It may be noted that through the use of the Page format described above in connection with FIG. 4 and the use of the Data Protection Page 500 of FIG. 5, the data that is stored in a Page Stripe as described herein is protected through multiple different protection mechanisms. First, the use of the ECC bits in each Data Page allows the correction of any single bit error and the detection of any double bit error within each group of 128 data bytes. ECC also allows the same single-bit error correction and double-bit error detection within the LBA and CRC fields. After ECC checking and correction is performed, the corrected CRC field is used to validate the corrected data. Used together, these two mechanisms allow for the correction of relatively benign errors and the detection of more serious errors using only local “intra-Page” information. Should an uncorrectable error occur in a Flash Page, the data and LBA information from the failing Page may be reconstructed from the other Pages (including the XOR Data Protection Page) within the same Page Stripe using the information in the Data Protection Page for the Page Stripe. Note that the XOR Data Protection Page for each Page Stripe employs the same local protection mechanisms (ECC and CRC) as every other Data Page within the Page Stripe.
The specific Page Stripe 300 of FIG. 3A is but one example of a Page Stripe in accordance with the teachings of this disclosure. Page Stripes of different sizes and constructions can also be used. One such alternate Page Stripe is reflected in the embodiment of FIG. 3B. FIG. 3B illustrates an alternate Page Stripe 340 that includes only nine total Pages of data with eight of the Pages (DPAGE0-DPAGE7) being Data Pages and one of the Pages (PPAGE8) being a Data Protection Page. In the illustrated embodiment of FIG. 3B, the individual Data Pages (DPAGE0-DPAGE7) are constructed in accordance with the Data Page format of FIG. 4 and the Data Protection Page is of the form reflected in FIG. 5. Because the Page Stripe 340 includes only eight Data Pages, however, the Data Protection Page (PPAGE8) will include the XOR of only eight Data Pages, as opposed to the nine Data Pages that would be used for the Page Stripe 300 of FIG. 3A.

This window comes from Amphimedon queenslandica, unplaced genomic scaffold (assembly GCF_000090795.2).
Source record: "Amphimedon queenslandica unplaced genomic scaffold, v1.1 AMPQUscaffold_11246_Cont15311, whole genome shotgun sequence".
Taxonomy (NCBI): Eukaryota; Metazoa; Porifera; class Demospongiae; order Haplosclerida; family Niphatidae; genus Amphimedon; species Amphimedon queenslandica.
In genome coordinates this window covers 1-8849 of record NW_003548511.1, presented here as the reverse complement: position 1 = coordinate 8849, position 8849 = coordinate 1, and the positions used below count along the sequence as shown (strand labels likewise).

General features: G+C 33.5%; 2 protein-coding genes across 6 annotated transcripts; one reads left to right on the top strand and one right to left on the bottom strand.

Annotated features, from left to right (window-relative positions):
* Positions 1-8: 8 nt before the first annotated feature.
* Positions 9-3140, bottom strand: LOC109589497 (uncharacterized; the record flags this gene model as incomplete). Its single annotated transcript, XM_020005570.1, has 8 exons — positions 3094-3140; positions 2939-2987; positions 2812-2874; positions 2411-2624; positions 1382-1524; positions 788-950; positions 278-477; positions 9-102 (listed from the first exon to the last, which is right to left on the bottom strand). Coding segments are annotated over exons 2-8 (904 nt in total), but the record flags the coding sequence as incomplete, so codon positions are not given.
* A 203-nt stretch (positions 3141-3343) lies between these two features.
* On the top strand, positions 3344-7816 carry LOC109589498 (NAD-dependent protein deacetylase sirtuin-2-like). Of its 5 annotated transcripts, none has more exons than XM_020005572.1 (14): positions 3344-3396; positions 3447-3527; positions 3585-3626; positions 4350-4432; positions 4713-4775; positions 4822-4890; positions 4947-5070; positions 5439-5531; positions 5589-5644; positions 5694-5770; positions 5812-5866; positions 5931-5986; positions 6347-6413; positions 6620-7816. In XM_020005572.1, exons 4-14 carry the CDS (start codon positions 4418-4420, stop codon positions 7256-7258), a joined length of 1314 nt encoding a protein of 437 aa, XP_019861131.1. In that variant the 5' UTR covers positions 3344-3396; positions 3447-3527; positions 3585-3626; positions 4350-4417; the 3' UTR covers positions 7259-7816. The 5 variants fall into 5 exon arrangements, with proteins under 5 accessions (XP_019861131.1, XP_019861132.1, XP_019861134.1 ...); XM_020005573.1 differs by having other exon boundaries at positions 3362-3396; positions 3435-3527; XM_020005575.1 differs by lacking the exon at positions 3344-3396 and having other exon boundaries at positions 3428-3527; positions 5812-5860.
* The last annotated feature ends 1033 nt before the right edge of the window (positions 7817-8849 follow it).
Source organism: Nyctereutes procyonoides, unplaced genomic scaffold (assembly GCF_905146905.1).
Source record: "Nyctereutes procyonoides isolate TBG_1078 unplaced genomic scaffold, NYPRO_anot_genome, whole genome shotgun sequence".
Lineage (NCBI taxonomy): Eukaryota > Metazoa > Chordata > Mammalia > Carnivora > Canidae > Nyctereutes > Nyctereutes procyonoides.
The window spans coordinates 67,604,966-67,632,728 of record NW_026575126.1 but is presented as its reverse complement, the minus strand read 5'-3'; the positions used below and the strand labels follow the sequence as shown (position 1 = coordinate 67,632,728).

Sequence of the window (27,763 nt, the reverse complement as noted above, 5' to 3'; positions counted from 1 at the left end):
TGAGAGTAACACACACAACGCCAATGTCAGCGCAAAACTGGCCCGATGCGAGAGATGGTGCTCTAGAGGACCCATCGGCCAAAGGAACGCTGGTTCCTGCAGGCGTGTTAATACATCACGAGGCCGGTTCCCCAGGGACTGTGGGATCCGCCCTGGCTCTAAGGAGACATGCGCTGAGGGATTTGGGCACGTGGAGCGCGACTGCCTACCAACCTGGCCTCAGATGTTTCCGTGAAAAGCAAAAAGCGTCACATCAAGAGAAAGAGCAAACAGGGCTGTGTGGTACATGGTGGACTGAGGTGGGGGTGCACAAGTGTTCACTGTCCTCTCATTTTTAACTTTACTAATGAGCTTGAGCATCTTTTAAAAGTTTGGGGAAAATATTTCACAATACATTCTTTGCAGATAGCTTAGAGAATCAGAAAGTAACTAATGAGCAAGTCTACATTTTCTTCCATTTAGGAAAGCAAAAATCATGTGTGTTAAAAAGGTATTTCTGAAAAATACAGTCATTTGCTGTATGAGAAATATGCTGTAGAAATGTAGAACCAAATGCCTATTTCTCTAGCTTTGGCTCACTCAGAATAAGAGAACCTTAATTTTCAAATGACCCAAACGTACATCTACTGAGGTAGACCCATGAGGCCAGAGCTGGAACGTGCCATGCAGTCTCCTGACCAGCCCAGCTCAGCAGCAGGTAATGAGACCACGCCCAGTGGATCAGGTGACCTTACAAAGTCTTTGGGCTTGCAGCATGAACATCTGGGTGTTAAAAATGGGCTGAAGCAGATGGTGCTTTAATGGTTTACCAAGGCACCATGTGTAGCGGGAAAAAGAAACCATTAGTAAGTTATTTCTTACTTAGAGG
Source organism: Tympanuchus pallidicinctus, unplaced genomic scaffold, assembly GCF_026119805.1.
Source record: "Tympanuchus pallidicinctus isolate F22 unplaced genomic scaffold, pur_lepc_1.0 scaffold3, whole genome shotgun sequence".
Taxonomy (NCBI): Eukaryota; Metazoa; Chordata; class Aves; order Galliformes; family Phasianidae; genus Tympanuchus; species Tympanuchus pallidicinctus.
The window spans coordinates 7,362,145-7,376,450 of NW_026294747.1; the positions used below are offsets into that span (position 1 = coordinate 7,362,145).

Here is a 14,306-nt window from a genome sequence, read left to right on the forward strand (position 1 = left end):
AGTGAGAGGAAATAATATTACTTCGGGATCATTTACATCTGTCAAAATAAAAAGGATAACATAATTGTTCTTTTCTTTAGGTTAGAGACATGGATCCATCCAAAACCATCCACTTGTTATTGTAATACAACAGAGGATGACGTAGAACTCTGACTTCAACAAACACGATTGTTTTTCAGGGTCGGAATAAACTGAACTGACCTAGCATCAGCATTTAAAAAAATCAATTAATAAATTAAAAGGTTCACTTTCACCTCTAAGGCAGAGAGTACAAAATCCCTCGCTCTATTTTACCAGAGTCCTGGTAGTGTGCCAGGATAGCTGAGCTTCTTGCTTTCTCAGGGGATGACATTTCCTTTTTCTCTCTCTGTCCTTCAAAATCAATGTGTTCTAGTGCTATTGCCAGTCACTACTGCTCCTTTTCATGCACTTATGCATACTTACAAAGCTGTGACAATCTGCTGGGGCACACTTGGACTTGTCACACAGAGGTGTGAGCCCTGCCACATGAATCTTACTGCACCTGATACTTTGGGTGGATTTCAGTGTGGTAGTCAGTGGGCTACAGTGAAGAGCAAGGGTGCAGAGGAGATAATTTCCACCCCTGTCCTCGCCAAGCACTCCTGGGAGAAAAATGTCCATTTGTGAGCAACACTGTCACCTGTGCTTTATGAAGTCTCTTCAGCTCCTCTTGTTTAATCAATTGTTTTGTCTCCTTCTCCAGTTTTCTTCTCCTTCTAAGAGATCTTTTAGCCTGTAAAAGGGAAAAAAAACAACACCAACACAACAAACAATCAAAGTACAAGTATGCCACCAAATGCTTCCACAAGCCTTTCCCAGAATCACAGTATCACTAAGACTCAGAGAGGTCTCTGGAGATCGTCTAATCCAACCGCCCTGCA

FIG. 3C illustrates yet another Page Stripe 350, in accordance with the teachings of the present disclosure. Page Stripe 350 includes only eight total pages, with seven of the Pages (DPAGE0-DPAGE6) being Data Pages and One of the Pages (PPAGE7) being a Data Protection Page.
In the exemplary system 100 disclosed herein, it is not necessarily required to have the Data Protection Page be located as the last page of a given Page Stripe. The Data Protection Page can be located at any of the Page locations within the Page Stripe. As one example of such a Page Stripe, FIG. 3D illustrates a Page Stripe 360 that is formed from a total of ten Pages of information, where the Data Protection Page is located at the PPAGE4 location. As an alternate example, FIG. 3E illustrates a Page Stripe 370 with ten Pages of information including nine Data Pages and a Data Protection Page at the PPAGE7 location. FIG. 3F illustrates yet another example, depicting a Page Stripe 380 having eight Pages, including Seven Data Pages and one Data Protection Page at the PPAGE0 location.
Page Stripes—Storage Format: